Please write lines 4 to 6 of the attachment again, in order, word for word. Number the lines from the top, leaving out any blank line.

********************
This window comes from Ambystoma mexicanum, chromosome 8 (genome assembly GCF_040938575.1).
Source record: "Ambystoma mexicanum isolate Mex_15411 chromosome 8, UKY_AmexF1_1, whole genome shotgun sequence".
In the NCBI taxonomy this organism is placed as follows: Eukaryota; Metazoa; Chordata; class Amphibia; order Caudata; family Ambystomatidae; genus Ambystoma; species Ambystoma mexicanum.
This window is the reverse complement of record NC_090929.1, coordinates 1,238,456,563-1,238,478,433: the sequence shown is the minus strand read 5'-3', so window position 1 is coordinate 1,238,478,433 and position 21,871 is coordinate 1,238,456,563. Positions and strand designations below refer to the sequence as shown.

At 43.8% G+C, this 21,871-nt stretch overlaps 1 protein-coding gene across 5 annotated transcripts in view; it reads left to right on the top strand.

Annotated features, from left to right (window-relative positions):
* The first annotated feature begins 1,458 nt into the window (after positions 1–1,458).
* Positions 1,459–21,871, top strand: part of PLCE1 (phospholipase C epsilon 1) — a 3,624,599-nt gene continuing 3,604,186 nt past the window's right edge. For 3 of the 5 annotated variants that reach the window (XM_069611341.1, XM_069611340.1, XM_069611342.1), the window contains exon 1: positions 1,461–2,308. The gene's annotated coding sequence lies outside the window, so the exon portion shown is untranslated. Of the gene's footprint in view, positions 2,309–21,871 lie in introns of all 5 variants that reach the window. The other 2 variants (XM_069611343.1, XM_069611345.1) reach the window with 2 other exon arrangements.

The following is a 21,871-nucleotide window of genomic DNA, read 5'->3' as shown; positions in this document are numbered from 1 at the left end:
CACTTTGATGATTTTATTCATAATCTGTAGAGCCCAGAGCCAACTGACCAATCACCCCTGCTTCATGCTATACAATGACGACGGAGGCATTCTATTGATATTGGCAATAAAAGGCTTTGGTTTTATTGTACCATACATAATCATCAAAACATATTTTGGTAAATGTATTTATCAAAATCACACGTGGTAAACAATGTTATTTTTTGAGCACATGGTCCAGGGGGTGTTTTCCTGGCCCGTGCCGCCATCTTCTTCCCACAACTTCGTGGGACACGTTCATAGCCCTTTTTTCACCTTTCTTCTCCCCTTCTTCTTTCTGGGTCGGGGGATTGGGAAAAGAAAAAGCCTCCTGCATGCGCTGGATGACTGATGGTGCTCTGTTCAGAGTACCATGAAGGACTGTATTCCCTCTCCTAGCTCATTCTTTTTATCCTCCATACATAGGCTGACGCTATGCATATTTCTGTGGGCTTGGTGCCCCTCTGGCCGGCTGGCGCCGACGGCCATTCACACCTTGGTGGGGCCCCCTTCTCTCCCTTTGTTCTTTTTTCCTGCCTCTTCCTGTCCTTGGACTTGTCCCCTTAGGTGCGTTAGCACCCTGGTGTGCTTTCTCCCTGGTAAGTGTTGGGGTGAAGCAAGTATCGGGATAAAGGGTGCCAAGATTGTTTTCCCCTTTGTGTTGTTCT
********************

This window is the reverse complement of record NC_090929.1, coordinates 1,238,456,563-1,238,478,433: the sequence shown is the minus strand read 5'-3', so window position 1 is coordinate 1,238,478,433 and position 21,871 is coordinate 1,238,456,563. Positions and strand designations below refer to the sequence as shown.

At 43.8% G+C, this 21,871-nt stretch overlaps 1 protein-coding gene across 5 annotated transcripts in view; it reads left to right on the top strand.

Annotated features, from left to right (window-relative positions):